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This is not really very general-public-y. If you don't recognise the terminology, you probably don't want the dataset...
Datasets 2, 3 and 4 can be differenced: here they are:
|4 - 3 (DGV - WMC)||2 - 3 (CG - WMC)||2 - 4 (CG - DGV)|
One can also compare the datasets along a traverse line, in this case from Casey to Vostok to Amundsen-Scott. The crosses are data points from DGV (dataset 5 in the list above) selected to be on the traverse line. The lines are datasets 2, 3 and 4 interpolated to the dataset 5 locations.
Looking at this, what do we see? DGV captures the high accumulation just near the coast best - although this is a difficult area, because there are low-accumulation places at the same latitudes. In general, the gridded datasets cannot be expected to resolve the coastal areas well, and don't. I had expected WMC and CG to look more similar than they do in the interior - since they are digitised from the same map! Polewards of 80 S WMC and CG agree, and DGV is somewhat higher: in terms of matching the observations it is hard to choose between them. Between 80 S and 75 S WMC, CG and DGV disagree; DGV has the edge nearer 75 S and CG nearer 80 S. Between 75 S and say 69 S all three agree well enough with the observations. North of 69 S, CG and WMC miss the accumulation peak the DGV captures.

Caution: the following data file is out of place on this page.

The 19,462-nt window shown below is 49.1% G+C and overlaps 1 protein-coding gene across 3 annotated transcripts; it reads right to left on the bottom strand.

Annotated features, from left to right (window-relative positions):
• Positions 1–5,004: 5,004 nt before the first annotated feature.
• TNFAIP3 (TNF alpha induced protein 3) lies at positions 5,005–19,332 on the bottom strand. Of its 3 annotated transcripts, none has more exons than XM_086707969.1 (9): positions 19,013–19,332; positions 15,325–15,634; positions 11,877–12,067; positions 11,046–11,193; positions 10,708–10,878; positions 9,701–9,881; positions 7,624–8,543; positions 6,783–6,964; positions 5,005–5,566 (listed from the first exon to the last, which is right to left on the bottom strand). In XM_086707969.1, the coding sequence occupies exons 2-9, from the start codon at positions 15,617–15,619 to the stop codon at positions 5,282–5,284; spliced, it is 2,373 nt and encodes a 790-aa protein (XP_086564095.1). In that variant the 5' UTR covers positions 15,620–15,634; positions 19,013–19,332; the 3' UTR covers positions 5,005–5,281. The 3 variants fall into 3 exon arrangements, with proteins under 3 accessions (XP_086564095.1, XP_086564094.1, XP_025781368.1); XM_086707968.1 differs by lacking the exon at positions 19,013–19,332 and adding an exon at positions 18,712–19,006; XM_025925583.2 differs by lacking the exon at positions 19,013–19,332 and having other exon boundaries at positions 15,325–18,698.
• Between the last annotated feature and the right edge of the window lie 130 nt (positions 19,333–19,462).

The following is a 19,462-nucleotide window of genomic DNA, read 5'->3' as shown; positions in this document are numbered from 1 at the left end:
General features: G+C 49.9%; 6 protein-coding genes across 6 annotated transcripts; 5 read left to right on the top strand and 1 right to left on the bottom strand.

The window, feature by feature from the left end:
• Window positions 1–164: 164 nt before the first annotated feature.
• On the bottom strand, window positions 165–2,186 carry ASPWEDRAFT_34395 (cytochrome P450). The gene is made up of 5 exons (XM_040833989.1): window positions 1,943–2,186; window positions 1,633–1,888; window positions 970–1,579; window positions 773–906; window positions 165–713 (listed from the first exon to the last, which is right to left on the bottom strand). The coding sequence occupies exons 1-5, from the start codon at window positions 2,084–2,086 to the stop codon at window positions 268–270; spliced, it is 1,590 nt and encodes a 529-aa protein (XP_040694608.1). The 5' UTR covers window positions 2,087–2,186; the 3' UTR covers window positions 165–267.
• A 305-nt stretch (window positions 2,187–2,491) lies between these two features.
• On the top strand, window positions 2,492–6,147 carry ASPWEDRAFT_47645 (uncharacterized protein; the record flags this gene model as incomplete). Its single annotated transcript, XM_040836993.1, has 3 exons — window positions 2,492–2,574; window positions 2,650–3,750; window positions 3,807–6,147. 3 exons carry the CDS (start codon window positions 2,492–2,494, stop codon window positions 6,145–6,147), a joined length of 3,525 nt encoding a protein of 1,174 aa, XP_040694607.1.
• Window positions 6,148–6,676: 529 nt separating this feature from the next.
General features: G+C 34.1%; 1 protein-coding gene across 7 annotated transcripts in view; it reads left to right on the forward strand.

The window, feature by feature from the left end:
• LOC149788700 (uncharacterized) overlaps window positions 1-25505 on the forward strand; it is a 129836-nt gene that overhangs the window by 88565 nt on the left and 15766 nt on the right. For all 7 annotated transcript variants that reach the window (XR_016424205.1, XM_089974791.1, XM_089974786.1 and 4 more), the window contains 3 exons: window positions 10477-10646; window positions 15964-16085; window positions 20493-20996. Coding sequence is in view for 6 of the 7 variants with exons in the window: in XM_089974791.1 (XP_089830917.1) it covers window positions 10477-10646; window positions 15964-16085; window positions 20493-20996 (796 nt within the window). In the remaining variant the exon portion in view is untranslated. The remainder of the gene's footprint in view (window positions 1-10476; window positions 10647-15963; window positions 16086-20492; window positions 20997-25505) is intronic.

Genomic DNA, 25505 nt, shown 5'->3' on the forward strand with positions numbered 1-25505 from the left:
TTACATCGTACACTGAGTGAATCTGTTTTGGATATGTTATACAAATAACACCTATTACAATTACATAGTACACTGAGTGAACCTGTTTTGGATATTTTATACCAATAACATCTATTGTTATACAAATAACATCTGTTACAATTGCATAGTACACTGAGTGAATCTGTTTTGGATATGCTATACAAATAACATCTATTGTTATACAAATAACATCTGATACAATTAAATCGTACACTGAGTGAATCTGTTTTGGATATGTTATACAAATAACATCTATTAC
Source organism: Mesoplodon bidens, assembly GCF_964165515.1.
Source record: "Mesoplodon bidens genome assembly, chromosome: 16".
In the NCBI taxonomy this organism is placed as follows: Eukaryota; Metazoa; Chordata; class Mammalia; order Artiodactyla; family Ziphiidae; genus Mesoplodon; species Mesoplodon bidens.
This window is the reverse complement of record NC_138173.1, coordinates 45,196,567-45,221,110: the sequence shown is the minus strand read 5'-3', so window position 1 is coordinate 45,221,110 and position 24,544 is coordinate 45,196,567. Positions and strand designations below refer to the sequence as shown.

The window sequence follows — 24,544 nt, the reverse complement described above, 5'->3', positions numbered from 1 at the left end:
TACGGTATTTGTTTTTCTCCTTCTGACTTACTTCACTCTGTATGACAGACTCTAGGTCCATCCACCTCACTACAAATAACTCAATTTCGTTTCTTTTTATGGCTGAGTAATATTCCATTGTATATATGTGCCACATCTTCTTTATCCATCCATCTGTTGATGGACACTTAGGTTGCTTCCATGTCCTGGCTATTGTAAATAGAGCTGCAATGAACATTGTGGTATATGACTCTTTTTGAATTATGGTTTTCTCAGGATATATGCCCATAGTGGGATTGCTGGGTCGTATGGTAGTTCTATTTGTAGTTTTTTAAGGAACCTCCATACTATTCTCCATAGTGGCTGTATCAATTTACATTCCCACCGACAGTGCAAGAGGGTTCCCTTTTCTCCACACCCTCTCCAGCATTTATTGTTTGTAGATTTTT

These are from analyses (and below, regridded from "observations"). They are:
NMC (NCEP/NCAR) ERA ECMWF operational NMC-ERA
And here is ERA, annual mean:
The data used for this is available here.
Here is the temperature, regridded from Giovinetto and Bentley (exact ref...?), the difference from ERA, and the difference with expanded contour range.
The data used (in pp-format) is g_and_b.t.pp.
|Past last modified: 12/1/2004||
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